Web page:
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Valenzuela lures big crowd --and wrath of Tigers' bats


ANAHEIM, Calif. -- Fernando Valenzuela's debut with the California Angels was a smash at the box office -- and a smash at the plate for the Detroit Tigers.

Tony Phillips and Lou Whitaker hit back-to-back home runs in the fifth inning Friday, two of nine hits given up by Valenzuela in his first major-league appearance since Sept. 30 for the Los Angeles Dodgers.

"I know I can do better and I hope I can do better next time," Valenzuela said.

Pitching before a season-high crowd of 49,977 at Anaheim Stadium, Valenzuela was hit hard in the late stages of his five-plus innings and took the defeat in California's 5-0 loss to Detroit.

The crowd included a Friday walk-up sale of 9,356, making sales of 25,00 tickets since Valenzuela was added to the pitching rotation.

Valenzuela, who became the 54th player and 26th pitcher to play for both the Angels and Dodgers, gave up an unearned run in the first inning and maneuvered his way through the second, third and fourth. Two-out homers by Phillips and Whitaker in the fifth were the first signs that his comeback might not have a happy ending, and the Tigers hit him hard in the sixth.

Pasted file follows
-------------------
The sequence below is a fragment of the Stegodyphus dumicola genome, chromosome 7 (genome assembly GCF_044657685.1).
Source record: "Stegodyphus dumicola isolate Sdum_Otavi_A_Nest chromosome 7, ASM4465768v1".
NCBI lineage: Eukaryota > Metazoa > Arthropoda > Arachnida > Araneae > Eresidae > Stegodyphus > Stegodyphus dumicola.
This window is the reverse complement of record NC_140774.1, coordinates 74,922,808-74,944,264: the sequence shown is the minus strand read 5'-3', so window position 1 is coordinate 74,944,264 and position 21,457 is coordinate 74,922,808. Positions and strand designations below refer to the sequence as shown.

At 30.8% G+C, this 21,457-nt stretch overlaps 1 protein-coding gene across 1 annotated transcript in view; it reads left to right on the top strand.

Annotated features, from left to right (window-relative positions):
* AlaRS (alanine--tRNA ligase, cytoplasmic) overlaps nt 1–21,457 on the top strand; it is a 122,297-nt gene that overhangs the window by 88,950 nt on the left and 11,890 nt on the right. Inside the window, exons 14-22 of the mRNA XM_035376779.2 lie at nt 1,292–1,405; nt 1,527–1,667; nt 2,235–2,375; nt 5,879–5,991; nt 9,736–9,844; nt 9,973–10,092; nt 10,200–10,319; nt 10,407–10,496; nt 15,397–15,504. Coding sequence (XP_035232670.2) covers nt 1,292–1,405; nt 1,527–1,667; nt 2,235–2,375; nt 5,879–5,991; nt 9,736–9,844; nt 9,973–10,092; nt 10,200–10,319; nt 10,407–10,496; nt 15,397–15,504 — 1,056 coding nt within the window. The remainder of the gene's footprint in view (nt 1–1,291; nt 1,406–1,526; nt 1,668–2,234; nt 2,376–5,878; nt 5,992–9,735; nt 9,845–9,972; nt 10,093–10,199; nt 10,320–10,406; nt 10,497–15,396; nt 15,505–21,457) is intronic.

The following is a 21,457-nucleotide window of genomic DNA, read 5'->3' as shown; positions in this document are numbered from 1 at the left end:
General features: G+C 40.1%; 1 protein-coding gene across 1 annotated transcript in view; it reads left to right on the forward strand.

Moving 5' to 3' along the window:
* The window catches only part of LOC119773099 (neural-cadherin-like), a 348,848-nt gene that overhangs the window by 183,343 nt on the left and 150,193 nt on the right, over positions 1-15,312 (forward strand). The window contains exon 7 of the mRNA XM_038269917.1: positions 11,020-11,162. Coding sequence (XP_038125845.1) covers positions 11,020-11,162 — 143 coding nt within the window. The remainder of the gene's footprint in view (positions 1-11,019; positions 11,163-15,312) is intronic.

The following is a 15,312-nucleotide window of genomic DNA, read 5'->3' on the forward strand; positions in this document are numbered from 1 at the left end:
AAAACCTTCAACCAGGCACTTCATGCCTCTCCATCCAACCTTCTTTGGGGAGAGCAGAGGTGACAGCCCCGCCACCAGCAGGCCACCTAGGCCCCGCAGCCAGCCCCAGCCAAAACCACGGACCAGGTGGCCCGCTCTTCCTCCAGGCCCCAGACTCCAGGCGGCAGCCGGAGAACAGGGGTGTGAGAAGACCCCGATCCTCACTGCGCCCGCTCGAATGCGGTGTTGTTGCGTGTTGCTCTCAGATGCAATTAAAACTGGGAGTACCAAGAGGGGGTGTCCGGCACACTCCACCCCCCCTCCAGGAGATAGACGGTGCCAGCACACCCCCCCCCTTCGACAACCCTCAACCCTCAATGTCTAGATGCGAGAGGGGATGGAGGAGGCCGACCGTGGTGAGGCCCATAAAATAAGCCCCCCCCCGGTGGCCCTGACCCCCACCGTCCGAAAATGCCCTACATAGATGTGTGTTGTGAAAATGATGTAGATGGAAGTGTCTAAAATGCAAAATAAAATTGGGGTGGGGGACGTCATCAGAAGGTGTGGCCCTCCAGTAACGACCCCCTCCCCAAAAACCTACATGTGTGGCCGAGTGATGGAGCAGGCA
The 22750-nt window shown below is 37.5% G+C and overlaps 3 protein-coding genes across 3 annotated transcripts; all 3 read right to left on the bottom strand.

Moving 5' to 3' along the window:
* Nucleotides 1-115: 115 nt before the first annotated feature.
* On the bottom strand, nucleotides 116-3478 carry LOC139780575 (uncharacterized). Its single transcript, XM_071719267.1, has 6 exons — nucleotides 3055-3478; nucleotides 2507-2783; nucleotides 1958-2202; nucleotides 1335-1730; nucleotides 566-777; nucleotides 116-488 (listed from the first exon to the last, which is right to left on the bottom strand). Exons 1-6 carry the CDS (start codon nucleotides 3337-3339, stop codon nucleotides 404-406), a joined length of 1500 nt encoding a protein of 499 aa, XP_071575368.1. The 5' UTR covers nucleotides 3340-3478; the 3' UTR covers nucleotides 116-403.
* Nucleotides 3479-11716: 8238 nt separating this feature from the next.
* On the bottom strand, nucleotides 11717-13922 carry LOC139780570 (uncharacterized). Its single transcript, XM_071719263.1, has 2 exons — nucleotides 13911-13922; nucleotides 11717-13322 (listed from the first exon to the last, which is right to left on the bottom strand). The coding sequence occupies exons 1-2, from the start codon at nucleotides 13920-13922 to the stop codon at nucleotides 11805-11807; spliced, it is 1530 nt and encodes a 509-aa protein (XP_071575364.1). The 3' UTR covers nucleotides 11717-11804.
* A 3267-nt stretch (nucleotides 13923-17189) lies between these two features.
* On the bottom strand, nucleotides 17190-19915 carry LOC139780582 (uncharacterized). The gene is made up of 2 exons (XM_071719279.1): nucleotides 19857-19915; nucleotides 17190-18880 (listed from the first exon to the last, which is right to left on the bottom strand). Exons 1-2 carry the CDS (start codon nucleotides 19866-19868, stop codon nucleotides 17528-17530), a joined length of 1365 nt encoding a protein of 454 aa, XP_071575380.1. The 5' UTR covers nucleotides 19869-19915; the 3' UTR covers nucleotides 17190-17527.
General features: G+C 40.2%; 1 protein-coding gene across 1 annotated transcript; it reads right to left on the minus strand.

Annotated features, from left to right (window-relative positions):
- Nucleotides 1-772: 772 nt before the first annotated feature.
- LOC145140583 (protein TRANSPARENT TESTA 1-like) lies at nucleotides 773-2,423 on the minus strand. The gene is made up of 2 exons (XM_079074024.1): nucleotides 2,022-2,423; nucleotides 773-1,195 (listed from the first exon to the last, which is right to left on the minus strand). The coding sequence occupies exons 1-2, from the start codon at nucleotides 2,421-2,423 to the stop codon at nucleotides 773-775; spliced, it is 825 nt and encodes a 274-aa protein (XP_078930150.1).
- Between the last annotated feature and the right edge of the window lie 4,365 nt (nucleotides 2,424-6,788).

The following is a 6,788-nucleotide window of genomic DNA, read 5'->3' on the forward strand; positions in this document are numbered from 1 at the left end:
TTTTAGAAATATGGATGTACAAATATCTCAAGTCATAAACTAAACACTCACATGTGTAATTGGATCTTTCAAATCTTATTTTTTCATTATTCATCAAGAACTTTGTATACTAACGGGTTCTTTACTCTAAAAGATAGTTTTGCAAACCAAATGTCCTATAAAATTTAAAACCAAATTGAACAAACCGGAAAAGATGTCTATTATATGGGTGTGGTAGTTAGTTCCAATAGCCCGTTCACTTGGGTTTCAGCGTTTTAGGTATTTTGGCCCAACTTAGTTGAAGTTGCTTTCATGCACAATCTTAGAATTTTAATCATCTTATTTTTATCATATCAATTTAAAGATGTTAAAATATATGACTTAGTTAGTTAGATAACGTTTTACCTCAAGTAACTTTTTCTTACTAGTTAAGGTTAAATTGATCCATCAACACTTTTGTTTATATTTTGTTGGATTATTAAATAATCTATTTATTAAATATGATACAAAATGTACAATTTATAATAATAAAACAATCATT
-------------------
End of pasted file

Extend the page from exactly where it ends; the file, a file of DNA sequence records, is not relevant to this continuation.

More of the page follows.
He yielded a double to Cecil Fielder and a single to Pete Incaviglia before being taken out, and both eventually scored. The loss ended the Angels' five-game winning streak.

The pitcher wouldn't confess to having a case of the nerves but said things got easier after the first inning.

"I started loosening up," he said. "All my pitches worked worked fine."

Angels manager Doug Rader praised Valenzuela's performance, saying it was better than he had predicted.

"The job he did was excellent," Rader said. "I was unbelievably surprised and very gratified to see how he threw the ball."

The hoopla surrounding Valenzuela overshadowed the four-hitter pitched by former Angel Frank Tanana (3-5), who hadn't won at Anaheim Stadium since June 18, 1984, while with the Texas Rangers.

Valenzuela started off slowly, giving up a double down the left-field line to Phillips and an infield hit to Whitaker that put runners at first and third with no one out. He almost escaped, but second baseman Luis Sojo dropped Incaviglia's popup, an error that allowed Phillips to score.

Although the Tigers were baffled by Valenzuela's repertoire in fTC their second look at him, they caught up to him the third time around. After getting Shelby and Allanson to take third strikes in the fourth inning, Phillips reached out and powered a 3-and-2 pitch into the left-field seats for his fifth home run of the season.

Whitaker also took Valenzuela to a full count before lining a home run, this one into the right-field seats. Almost unnoticed in the swirl of Fernandomania was Tanana's performance. He didn't allow a base runner until Dave Parker doubled to lead off the fifth, and Parrish put him in a precarious situation with a single up the middle that sent Parker to third. But Tanana retired Dave Gallagher on a fly to shallow center, struck out Jack Howell looking and got Sojo to pop to the catcher in foul territory.

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